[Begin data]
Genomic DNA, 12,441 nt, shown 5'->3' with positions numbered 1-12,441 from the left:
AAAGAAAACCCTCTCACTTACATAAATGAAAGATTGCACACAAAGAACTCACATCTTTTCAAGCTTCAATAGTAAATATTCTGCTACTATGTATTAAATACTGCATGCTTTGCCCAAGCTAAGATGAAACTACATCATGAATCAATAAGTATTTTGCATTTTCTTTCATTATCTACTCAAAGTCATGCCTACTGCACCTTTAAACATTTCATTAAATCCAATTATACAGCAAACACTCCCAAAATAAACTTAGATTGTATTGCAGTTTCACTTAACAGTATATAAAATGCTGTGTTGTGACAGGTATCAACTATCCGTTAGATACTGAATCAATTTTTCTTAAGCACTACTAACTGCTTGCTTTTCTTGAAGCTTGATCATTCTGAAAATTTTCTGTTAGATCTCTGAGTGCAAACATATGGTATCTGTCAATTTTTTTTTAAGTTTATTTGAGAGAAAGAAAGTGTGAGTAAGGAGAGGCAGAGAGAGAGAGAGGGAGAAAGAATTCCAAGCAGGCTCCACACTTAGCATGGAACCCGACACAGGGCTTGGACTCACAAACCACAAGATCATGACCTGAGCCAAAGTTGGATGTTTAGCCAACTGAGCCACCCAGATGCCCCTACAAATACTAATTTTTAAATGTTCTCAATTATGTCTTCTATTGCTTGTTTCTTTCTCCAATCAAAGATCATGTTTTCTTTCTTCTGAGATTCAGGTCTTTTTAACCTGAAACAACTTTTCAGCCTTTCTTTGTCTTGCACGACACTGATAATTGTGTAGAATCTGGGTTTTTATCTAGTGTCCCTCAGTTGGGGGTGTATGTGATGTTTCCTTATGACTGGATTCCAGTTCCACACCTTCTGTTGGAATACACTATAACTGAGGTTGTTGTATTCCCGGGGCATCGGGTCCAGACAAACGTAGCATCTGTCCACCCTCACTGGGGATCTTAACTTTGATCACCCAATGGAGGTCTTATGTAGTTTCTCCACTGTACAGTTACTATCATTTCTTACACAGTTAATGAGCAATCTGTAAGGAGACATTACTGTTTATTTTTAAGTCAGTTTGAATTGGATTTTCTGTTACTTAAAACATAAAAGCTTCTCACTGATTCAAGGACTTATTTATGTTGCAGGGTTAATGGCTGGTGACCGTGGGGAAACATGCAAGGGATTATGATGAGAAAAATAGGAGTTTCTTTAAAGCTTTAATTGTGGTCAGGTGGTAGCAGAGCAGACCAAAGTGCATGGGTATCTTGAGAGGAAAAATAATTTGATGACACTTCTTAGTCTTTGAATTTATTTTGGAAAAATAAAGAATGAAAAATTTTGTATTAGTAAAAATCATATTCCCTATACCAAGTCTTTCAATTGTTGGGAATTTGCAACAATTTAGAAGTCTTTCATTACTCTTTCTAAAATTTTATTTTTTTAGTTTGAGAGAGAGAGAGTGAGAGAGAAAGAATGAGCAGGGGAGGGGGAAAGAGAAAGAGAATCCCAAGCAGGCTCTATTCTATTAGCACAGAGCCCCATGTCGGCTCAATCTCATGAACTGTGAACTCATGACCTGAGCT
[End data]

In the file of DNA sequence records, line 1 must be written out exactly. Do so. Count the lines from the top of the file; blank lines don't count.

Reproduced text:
Genomic DNA, 12,441 nt, shown 5'->3' with positions numbered 1-12,441 from the left: